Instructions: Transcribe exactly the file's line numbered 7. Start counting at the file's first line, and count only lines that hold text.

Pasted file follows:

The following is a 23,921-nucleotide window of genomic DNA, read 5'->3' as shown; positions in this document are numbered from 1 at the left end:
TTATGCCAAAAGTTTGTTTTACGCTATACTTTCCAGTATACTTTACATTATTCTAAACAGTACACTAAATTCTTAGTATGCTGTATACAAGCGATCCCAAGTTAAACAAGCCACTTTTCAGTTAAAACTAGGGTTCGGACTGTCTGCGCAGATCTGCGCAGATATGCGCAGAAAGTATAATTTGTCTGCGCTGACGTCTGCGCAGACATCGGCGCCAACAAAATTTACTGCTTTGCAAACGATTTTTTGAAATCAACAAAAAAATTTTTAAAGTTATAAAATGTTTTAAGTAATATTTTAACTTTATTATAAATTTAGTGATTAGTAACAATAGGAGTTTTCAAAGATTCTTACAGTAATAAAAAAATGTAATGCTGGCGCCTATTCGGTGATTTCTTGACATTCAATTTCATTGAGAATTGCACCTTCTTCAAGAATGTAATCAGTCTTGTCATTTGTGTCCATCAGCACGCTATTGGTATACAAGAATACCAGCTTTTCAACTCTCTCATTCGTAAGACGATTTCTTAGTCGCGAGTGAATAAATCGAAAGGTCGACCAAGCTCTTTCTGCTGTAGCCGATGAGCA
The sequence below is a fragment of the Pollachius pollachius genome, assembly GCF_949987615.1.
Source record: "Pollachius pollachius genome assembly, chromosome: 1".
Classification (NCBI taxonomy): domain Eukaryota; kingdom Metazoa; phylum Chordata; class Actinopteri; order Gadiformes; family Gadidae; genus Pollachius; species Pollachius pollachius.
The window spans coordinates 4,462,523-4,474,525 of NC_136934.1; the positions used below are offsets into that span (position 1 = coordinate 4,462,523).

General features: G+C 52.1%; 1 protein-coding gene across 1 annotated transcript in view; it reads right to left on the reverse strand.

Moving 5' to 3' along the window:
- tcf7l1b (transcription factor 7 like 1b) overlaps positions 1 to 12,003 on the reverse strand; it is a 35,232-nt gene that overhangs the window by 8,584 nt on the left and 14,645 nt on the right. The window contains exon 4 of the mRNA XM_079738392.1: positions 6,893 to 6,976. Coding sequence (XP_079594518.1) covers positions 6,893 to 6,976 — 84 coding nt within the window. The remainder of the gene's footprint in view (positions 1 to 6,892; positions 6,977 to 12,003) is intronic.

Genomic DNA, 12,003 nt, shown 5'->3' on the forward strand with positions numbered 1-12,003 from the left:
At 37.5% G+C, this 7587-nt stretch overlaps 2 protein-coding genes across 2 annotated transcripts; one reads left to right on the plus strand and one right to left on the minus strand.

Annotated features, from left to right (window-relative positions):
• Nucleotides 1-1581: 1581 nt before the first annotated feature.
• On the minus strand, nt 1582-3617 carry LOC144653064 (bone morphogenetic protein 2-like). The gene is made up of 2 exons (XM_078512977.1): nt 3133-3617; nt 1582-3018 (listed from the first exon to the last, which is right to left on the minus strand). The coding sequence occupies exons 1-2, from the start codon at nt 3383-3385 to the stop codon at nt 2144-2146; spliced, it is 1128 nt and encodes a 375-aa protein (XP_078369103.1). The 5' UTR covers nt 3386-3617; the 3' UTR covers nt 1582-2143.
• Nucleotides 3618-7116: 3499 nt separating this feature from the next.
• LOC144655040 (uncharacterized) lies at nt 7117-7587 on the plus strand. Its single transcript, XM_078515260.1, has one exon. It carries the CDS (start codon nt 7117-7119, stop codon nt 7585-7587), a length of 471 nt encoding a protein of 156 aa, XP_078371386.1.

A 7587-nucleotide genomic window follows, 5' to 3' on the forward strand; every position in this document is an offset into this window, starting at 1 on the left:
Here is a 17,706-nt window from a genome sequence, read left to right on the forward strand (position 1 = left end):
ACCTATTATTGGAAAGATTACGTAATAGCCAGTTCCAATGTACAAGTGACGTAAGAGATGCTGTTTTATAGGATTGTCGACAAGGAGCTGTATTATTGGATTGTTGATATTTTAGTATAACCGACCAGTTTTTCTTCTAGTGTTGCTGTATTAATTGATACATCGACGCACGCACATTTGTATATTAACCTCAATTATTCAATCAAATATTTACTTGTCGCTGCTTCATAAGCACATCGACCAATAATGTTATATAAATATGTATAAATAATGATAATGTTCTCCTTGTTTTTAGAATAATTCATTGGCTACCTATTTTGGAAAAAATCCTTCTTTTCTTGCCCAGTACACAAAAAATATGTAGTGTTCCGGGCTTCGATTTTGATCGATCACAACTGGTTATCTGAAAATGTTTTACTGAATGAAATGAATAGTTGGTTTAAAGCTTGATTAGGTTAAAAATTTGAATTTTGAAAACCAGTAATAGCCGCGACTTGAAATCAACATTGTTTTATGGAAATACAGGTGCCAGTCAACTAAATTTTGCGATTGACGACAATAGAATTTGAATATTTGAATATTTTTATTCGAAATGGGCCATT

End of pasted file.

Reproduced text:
General features: G+C 52.1%; 1 protein-coding gene across 1 annotated transcript in view; it reads right to left on the reverse strand.